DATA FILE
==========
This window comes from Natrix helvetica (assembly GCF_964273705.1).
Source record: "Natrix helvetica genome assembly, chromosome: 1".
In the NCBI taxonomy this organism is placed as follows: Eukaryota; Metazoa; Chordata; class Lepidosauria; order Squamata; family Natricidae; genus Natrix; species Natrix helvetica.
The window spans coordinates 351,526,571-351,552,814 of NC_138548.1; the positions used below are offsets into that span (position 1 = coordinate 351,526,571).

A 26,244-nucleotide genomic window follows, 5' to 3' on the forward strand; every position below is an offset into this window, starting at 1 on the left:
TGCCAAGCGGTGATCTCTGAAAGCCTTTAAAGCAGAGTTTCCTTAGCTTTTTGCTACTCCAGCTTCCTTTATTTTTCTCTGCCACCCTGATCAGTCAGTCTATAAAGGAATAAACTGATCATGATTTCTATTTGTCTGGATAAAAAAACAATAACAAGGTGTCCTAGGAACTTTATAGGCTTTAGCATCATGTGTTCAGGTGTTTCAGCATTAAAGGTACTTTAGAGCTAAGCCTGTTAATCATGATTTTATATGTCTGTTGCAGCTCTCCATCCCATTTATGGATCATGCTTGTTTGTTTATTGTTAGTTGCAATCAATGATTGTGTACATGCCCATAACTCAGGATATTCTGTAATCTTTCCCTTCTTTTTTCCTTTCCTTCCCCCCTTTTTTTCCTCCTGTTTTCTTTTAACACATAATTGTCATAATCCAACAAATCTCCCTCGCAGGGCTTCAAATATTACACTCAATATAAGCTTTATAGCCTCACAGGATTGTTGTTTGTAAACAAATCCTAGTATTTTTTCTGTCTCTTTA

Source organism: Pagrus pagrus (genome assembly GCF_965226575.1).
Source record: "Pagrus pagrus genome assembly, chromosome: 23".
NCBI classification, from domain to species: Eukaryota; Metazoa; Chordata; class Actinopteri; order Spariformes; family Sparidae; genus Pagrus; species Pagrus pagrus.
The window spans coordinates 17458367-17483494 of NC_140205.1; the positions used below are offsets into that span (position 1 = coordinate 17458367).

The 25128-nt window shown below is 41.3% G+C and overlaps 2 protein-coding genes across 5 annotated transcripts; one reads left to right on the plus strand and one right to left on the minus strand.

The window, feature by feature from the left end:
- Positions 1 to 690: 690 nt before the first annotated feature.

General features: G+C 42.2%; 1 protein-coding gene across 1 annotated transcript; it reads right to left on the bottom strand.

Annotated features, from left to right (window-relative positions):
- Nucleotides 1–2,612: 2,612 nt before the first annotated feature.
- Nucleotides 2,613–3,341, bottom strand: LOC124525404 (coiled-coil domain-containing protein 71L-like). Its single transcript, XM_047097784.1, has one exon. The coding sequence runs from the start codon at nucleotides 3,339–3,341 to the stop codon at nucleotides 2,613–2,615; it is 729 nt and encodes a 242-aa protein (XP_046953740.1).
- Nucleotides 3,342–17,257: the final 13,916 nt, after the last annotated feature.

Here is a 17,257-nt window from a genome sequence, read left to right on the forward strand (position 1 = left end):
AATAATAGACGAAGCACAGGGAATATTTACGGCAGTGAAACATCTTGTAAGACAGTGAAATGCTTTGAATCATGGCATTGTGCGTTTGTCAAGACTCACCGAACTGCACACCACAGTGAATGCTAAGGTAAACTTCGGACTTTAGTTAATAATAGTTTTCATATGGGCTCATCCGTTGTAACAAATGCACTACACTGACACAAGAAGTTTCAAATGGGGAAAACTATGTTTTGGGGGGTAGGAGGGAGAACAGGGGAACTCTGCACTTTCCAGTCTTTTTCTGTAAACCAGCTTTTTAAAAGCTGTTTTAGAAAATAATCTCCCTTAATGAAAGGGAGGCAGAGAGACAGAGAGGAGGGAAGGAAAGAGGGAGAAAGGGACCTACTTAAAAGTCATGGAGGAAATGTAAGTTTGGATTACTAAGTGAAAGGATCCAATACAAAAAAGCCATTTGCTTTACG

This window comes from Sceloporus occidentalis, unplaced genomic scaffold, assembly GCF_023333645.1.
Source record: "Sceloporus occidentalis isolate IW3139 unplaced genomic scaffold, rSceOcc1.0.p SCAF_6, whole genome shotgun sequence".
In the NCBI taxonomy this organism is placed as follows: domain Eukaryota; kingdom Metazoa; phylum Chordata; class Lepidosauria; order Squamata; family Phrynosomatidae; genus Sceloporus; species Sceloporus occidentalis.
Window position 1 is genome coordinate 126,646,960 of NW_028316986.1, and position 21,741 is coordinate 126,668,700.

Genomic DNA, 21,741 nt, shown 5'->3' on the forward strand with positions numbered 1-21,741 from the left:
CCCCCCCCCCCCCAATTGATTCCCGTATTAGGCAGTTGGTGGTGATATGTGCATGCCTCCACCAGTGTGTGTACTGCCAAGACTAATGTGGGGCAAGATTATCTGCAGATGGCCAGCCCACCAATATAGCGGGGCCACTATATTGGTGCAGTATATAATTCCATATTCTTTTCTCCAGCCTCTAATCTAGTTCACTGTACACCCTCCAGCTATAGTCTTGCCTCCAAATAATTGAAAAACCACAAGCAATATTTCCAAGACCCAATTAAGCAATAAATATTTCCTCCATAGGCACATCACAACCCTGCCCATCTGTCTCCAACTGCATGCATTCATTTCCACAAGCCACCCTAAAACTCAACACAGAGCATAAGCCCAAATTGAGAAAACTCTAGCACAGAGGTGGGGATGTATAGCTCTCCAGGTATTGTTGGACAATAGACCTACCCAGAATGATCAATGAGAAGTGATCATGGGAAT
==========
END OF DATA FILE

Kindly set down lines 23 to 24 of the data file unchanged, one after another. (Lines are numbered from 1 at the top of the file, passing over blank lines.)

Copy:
In the NCBI taxonomy this organism is placed as follows: domain Eukaryota; kingdom Metazoa; phylum Chordata; class Lepidosauria; order Squamata; family Phrynosomatidae; genus Sceloporus; species Sceloporus occidentalis.
Window position 1 is genome coordinate 126,646,960 of NW_028316986.1, and position 21,741 is coordinate 126,668,700.